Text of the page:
Chris Baumann

PhD candidate
Hölderlinstr. 12
D-72072 Tübingen
Raum S517
+49 (0) 7071 29 76470

Fields of Interest

  • Ecosystem reconstruction by using microfauna, especially small mammals
  • Morphological and metrical determination of mammal bones
  • Ecology of glacial and interglacial faunal communities in Europe
  • Trophic and ecological niche partitioning of carnivores
  • Anthropogenic impact on animal niches and resulting behavioral changes
  • Early symbiotic relationships between humans and animals, such as commensalism and domestication

Curriculum vitae

2017 - present PhD student at the University of Tübingen, Archaeological Sciences, Zooarchaeology, division under Prof. Dr. Nicholas Conard and Prof. Dr. Hervé Bocherens
2014 -2016 M.Sc. in Archaeological Sciences - Zooarchaeology, University of Tübingen, Germany
2011 - 2014 Self-employed taxidermist, specialized on bone preparation and mounting
2007 - 2011 B.A. in Prehistoric Archaeology and Anthropology, University of Jena, Germany


Lectures (L) and Seminars (S)


L Faunistic-Floristic monitoring methods

SoSe 2018, 2019, 2020

S Faunistic-Floristic monitoring methods

SoSe 2018, 2019

S Collection management

SoSe 2015, 2016, 2017, 2018, 2019

L Collection management

SoSe 2015, 2016, 2017, 2018, 2019

S Domestication as a research concept

WiSe 2017/2018

S Microfauna in archaeological context

SoSe 2016, WiSe 2017/2018

Practical courses (P) and zoological excursions (E)


E Mammal monitoring in the Taunus region (1 Week)

SoSe 2018 (2x), 2019

E European primeval forests of Romania (3 Weeks)

SoSe 2018

E Georgia and Armenia (3 Weeks)

SoSe 2017

P Leather processing with bone tools (Exp. Arch.)

WiSe 2015/2016

PhD Project

“Crazy like a fox? How the study of archaeological fox remains can help to understand human behavior in the Late Pleistocene of the Swabian Jura (Germany)”

Remains of arctic and red foxes (Vulpes lagopus and Vulpes vulpes) are known from almost every European Late Pleistocene archaeological site (about 100 to 13 kyr ago). Of particular interest in archaeological studies are their canines, found in the cave sites of the Swabian Jura (Baden-Württemberg, Germany), originating from Aurignacian (about 42 to 34 kyr ago) and Gravettian (about 34 to 30 kyr ago). The canines were perforated by early modern humans and most likely worn as pendants or ornaments on clothes. Cut marks on fox bones show that fur and meat were important as well. With my PhD thesis I would like to have a look behind the obvious traces and pursue the following three questions: How did Neanderthals in the Middle Palaeolithic (about 100 to 42 kyr ago) and modern humans in the Late Palaeolithic (about 42 to 14 kyr ago), hunt and use foxes? Which feeding strategies did Late Pleistocene foxes follow and were they influenced by Neanderthals or modern humans, for example by human hunting behavior? Could foxes be used as an indicator of Palaeolithic occupation intensity and human impact on the Late Pleistocene environment?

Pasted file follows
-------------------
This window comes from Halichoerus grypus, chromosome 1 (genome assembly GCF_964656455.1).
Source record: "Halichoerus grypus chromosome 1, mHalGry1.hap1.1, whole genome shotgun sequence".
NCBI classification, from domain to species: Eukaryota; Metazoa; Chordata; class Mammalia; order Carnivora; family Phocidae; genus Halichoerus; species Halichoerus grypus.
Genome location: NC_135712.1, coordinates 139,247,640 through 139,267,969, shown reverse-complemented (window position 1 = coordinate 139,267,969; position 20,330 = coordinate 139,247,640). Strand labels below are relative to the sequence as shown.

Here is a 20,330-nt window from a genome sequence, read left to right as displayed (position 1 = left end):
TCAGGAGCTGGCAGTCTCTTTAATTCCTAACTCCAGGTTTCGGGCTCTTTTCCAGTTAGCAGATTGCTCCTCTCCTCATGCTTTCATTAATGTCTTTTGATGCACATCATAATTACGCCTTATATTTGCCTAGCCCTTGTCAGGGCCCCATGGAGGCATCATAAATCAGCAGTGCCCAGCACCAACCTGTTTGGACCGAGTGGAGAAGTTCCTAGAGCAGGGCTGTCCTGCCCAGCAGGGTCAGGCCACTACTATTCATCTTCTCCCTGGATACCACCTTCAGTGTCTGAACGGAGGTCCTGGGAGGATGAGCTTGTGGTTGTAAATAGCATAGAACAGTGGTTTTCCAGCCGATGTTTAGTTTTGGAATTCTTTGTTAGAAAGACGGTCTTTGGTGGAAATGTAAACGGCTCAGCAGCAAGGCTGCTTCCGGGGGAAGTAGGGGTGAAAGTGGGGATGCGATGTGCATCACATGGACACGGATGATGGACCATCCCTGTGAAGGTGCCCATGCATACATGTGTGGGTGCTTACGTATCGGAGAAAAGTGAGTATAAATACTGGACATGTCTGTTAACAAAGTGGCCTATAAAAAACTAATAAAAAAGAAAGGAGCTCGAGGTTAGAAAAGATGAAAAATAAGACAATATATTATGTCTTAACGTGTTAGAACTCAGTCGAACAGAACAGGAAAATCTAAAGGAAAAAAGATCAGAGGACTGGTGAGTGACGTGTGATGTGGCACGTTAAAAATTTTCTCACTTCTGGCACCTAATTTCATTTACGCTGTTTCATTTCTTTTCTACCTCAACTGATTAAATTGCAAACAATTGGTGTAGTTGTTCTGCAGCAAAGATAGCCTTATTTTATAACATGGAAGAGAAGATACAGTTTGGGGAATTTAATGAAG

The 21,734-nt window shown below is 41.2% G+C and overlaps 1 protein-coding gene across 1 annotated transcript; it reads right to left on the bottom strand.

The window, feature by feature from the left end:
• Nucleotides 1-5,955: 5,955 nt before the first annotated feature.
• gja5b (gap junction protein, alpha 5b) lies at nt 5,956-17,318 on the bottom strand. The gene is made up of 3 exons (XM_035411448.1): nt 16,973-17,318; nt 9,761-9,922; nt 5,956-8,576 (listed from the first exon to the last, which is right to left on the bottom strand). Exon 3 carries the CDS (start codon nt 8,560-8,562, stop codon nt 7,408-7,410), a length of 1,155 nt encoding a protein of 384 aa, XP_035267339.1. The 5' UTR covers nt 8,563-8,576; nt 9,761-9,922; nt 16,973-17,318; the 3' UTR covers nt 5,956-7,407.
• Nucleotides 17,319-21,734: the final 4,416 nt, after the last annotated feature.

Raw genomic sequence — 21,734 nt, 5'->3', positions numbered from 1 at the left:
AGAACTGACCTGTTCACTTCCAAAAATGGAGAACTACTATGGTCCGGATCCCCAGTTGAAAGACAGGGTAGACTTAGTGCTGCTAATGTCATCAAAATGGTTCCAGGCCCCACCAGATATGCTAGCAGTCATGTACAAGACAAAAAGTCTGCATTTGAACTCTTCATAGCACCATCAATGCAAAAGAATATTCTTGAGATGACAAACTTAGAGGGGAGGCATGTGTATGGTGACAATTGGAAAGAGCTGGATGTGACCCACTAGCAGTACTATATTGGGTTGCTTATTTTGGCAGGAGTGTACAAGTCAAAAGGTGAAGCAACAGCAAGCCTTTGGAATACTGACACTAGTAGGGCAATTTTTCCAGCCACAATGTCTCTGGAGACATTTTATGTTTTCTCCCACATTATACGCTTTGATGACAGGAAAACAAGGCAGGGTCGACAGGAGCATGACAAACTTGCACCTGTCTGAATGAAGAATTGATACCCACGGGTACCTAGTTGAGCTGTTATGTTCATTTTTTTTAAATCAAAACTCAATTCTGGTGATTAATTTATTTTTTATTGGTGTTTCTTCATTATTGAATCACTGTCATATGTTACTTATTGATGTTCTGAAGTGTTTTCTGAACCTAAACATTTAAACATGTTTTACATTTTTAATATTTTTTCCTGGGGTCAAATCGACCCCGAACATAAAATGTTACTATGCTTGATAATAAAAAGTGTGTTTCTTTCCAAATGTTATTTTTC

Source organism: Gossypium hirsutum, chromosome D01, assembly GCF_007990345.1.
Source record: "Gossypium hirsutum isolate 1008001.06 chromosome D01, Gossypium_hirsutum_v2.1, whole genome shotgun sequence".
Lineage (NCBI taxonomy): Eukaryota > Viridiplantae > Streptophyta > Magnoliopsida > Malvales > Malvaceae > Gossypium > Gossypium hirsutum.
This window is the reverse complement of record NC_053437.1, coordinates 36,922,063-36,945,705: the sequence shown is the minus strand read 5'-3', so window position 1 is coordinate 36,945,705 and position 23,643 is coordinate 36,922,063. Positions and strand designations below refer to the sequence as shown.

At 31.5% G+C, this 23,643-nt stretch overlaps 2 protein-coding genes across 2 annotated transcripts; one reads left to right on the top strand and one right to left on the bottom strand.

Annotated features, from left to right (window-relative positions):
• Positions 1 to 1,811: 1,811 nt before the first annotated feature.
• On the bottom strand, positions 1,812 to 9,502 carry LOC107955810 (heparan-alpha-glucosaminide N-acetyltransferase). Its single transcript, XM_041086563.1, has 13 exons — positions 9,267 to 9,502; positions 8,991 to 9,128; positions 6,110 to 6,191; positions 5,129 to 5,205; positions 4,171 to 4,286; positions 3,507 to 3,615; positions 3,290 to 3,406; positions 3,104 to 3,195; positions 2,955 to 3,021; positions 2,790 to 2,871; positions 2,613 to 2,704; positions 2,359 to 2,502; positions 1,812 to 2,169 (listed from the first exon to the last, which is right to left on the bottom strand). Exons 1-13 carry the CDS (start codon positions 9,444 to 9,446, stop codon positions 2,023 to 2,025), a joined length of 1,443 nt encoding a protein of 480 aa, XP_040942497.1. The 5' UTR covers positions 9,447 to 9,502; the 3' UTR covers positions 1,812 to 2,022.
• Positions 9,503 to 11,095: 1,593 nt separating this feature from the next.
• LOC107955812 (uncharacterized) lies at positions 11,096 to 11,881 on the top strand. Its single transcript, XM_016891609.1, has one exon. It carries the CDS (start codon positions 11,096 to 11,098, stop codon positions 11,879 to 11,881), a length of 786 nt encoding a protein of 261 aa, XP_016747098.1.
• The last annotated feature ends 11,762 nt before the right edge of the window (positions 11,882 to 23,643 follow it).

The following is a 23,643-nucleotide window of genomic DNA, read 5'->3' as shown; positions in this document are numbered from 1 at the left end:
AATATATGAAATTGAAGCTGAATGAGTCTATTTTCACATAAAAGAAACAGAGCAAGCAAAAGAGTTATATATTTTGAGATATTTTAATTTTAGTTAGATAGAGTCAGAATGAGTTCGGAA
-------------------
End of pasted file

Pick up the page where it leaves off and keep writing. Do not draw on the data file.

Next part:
Master Thesis

“The archaeology and paleoecology of red and arctic foxes during the Late Pleistocene in the Ach Valley of southwestern Germany”

My master’s thesis deals with a possible distinction between two fox species (red and arctic fox) from the archaeological layers of the Ach Valley by using metric analysis of the postcranial. Additionally, with this method I could estimate the sex of the fox remains. Both, the species as well as the sex determination helped to reconstruct the structure of the population of red and arctic foxes. Today, both foxes were competitors in the parts of the world where they lived together. During the Middle Paleolithic, the pre-LGM as well as the post-LGM, remains of both foxes were found at Hohle Fels and Geißenklösterle. This systematic coexistence suggests these two species had specific niche to avoid direct competition. To investigate these niches, my master’s thesis also deals with the reconstruction of the possible diet of both foxes by using carbon and nitrogen isotopes from collagen. In general, two main food strategies were used by each fox species: hunting small animals and scavenging. I verified both strategies by using the isotopic ratios of hares and large mammals as potentially prey. In addition, other predators were included to verify if the diet of some foxes was similar to these hunters what could reflected scavenging on their prey. In the hypothesis of scavenging primarily on carcasses produced by human activity, I calculated the food refuse of humans, which was available during the pre-LGM times and incorporated it into the isotopic food-web model.


Baumann, C., Starkovich, B.M., Drucker, D.G., Münzel, S.C., Conard, N.J. & Bocherens, H. (2020): Dietary niche partitioning among Magdalenian canids in southwestern Germany and Switzerland. Quaternary Science Reviews 227, 106032.

Wißing, C., Rougier, H., Baumann, C., Comeyne, A., Crevecoeur, I., Drucker, D.G., Gaudzinski-Windheuser, S., Germonpre, M., Gomez-Olivencia, A., Krause, J., Matthies, T., Naito, Y.I., Posth, C., Semal, P., Street, M. & Bocherens, H., (2019): Stable isotopes reveal patterns of diet and mobility in the last Neandertals and first modern humans in Europe. Scientific Reports 9, 4433.

Baumann, C. & Gornetzki, K. (2017): Postcranial differences in sex and species of pine marten (Martes martes L., 1758) and beech marten (Martes foina Erxl., 1777). Palaeodiversity 10, 7 – 23.